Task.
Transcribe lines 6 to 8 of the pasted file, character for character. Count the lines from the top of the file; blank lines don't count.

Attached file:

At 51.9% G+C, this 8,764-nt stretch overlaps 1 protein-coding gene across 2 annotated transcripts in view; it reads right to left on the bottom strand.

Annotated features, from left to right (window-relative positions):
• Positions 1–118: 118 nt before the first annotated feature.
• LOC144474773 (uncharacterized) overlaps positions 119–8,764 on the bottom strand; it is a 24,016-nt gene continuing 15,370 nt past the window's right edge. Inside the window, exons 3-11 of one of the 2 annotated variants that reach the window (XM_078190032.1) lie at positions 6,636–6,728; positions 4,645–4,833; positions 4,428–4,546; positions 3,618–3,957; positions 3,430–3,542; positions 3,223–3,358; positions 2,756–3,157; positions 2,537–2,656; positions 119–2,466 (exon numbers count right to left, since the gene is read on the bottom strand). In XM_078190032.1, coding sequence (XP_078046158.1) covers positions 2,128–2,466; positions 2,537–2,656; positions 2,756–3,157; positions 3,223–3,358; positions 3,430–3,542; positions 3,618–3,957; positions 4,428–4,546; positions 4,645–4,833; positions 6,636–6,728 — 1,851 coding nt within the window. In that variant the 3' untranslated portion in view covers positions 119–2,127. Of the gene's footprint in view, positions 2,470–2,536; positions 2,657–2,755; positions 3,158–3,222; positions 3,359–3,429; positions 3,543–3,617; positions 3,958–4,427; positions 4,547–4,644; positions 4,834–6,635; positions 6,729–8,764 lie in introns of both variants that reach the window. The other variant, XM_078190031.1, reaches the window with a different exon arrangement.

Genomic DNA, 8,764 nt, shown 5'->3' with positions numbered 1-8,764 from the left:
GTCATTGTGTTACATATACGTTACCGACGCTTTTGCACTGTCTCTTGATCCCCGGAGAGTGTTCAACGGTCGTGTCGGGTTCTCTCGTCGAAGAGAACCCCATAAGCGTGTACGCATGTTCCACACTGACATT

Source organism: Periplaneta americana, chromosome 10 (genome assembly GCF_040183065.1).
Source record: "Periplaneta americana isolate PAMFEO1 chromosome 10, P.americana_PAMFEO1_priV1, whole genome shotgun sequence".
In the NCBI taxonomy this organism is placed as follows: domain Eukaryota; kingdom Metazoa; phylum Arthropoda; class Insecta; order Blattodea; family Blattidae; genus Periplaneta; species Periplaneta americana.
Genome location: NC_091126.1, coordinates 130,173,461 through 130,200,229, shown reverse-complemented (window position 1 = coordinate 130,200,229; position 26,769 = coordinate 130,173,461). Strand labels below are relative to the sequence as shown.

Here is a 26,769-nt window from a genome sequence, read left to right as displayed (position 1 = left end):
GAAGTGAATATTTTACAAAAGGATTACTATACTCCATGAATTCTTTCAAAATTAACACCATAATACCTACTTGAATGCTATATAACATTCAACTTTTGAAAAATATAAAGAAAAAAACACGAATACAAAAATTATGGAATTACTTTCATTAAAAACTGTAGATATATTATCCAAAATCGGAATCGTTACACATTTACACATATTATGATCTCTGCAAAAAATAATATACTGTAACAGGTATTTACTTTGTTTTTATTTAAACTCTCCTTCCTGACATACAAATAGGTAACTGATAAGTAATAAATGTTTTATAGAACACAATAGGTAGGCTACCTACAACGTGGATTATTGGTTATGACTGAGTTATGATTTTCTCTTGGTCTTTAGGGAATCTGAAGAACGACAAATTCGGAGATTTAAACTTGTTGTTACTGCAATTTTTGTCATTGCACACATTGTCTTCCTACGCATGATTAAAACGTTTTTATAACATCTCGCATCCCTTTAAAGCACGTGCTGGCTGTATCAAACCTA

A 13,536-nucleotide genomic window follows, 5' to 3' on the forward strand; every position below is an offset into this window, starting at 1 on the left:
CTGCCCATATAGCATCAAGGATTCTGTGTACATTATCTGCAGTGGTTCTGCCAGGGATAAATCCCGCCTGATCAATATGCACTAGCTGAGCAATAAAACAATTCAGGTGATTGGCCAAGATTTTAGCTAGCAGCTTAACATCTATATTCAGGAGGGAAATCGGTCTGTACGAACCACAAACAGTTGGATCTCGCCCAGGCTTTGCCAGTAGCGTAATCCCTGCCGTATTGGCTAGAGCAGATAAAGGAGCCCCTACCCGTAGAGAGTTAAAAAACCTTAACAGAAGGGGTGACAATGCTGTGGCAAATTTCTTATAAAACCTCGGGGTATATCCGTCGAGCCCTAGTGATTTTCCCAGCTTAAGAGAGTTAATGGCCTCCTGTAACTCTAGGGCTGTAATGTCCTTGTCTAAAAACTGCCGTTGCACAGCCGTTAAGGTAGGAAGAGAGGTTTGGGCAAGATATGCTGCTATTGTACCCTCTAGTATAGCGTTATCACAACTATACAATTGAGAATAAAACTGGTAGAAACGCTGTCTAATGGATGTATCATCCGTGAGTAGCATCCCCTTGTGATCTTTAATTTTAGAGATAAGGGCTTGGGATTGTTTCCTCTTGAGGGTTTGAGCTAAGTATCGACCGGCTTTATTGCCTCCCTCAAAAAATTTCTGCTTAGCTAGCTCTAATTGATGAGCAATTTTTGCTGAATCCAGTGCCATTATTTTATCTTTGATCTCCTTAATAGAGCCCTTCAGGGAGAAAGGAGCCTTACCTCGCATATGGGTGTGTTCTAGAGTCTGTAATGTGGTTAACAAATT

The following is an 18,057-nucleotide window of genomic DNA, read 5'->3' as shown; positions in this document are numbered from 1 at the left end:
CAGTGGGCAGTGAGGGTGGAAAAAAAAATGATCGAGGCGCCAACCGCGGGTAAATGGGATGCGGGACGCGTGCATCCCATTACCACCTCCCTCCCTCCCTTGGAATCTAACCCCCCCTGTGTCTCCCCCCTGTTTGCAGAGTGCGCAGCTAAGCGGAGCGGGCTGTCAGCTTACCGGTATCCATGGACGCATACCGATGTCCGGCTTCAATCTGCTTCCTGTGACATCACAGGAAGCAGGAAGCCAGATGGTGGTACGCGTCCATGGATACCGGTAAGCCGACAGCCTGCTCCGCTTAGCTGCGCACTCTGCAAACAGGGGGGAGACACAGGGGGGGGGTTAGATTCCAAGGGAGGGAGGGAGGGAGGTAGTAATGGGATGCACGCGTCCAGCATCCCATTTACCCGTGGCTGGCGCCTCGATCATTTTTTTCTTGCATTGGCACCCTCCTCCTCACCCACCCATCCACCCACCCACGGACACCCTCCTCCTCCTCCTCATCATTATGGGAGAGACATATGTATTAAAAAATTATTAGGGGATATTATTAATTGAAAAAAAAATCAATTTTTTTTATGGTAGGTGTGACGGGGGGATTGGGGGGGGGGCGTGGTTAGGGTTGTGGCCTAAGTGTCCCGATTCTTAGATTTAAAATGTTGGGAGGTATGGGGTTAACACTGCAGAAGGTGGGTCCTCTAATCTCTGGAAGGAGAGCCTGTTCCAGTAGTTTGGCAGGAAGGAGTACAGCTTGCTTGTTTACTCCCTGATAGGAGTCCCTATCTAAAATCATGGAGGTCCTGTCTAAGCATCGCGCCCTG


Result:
GTCATTGTGTTACATATACGTTACCGACGCTTTTGCACTGTCTCTTGATCCCCGGAGAGTGTTCAACGGTCGTGTCGGGTTCTCTCGTCGAAGAGAACCCCATAAGCGTGTACGCATGTTCCACACTGACATT

Source organism: Periplaneta americana, chromosome 10 (genome assembly GCF_040183065.1).
Source record: "Periplaneta americana isolate PAMFEO1 chromosome 10, P.americana_PAMFEO1_priV1, whole genome shotgun sequence".